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Airlift, meanwhile, was shut down after an administrative investigation showed it was in "shambles." The disastrous operation may have remained a secret had it not been for a Drug Enforcement Administration plan in Pittsburgh called Operation Screamer, which led DEA agents from western Pennsylvania to Hangar No. 24. There the DEA learned that bigtime smugglers named Sandini and "Danny" were flooding Pittsburgh with cocaine.

It would take the DEA several months before they realized that Danny was Dan Mitrione, FBI agent. And soon thereafter, tension would be running high between Mitrione and Sandini as Pittsburgh prosecutors began interviewing Sandini.

The treacherous relationship between Sandini and Mitrione ended with a bomb, but fortunately for Ciraolo, not with a bang.

It was just another night at the Pompano harness track's clubhouse, where Ciraolo all but lived during the '80s, at least when he wasn't in prison. He noticed Sandini, Mitrione, and their wives sitting at a table, eating, and drinking, but he didn't immediately go to the table, mainly because he still suspected Mitrione was an agent. Sandini, who was drinking heavily that night, came over to Ciraolo and dragged him over to the table.

"This is my best friend, Vinnie," Sandini told Mitrione's wife, Janet, who remembered Ciraolo as "good-looking."

Ciraolo declined an invitation to join them. And he's glad he did. The air at the table was thick with paranoia and distrust. Operation Screamer was closing in on Mitrione, who'd already resigned from the FBI. Mitrione knew that Sandini had made a trip to Pittsburgh to talk with prosecutors and agents, and he was afraid Sandini -- a renowned double-crosser -- was going to sell him out.

Sandini acted especially strange that night. Usually discreet about their business dealings, he counted out 35 hundred-dollar bills at the table and pushed them over to Mitrione in sight of everyone. An embarrassed Mitrione quickly stuffed the money into his breast pocket. Then Sandini made it worse. He drunkenly exclaimed: "You have nothing to worry about." Then his voice changed from protector to cold-hearted con: "That and a quarter will get you a cup of coffee."

Janet Mitrione later told the FBI that she interpreted it as two "contrasting statements meaning, 'Trust me, do not trust me.'" The night ended with the Mitriones not showing up at an after-hours club where they were supposed to meet the Sandinis. Mitrione and Sandini never spoke to each other again.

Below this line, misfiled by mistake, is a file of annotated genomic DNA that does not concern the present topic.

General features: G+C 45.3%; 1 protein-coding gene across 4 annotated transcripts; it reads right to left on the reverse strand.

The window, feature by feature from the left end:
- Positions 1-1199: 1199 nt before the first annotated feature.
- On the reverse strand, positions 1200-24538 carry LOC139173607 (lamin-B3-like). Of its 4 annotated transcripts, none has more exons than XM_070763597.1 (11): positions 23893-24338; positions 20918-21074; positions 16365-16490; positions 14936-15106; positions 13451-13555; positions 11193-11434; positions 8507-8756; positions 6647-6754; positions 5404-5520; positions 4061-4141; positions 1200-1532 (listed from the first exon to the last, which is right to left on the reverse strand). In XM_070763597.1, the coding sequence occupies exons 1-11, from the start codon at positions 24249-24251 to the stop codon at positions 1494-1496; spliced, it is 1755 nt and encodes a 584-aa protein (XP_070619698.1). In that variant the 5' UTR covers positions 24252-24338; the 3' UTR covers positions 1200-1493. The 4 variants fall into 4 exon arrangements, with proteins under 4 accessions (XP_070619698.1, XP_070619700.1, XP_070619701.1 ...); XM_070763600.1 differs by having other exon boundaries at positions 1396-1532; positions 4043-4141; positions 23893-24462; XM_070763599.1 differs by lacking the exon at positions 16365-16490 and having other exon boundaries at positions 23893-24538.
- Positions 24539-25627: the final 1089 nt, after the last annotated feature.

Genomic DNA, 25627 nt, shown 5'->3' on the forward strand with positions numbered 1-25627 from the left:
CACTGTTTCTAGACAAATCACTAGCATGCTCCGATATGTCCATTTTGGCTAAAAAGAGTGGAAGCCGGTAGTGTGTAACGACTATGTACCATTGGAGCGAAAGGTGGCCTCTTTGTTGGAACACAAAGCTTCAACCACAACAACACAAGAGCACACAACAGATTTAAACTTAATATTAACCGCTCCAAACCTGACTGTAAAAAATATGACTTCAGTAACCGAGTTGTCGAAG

Two days later at midnight, Ciraolo was following Sandini from the racetrack to their regular drinking hangout, Allen J's on Powerline Road, when Ciraolo noticed something dangling from the rear of Sandini's car.

"I thought it was some electrical shit, but the car's lights were all working," Ciraolo says. "I picked up that damn sausage and held it out. I had no fuckin' idea what it was."

Dennis Regan, who headed the BSO bomb squad, says the "sausage" was one of the more dangerous bombs he's ever dealt with. It could have been detonated by a cell phone, a CB radio, or even a garage-door opener. A spark or undue friction could have caused the plastic explosive -- called Flex-X -- to blow up on its own. He says anyone within 100 yards of it would have been in danger of injury or death had it blown.

Regan, now a commander at the Coconut Creek Police Department, also says Mitrione was the only true suspect from the beginning of the bomb investigation. Regan says he found a lot of circumstantial evidence indicating Mitrione was the culprit, including a witness who said she saw Mitrione in his red Volvo near Allen J's lounge at about the time Ciraolo picked up the bomb, a statement that contradicts Mitrione's alibi that he was out of town at the time.

But Mitrione wasn't cooperating with Regan in the attempted bombing case, and neither was the FBI. "It was more than tense," says Regan of his dealings with FBI agents. "The FBI seemed to be involved only to protect Mitrione. They wanted all my information but wouldn't tell me anything. I believe if they had really investigated it the right way, there would have been an indictment."

While Regan's investigation stalled, the FBI finally got Mitrione to speak in detail about it, and his story proved full of holes, discrepancies, and bizarre actions. The night the bomb was found, Sandini called Janet Mitrione, screaming that her husband had planted a bomb on his car and demanding to know where he was.

After first refusing to go into detail about the bomb, Mitrione finally told the whole story.

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Journalist Bob Norman has been raking the muck of South Florida for the past 25 years. His work has led to criminal cases against corrupt politicians, the ouster of bad judges from the bench, and has garnered dozens of state, regional, and national awards.
Contact: Bob Norman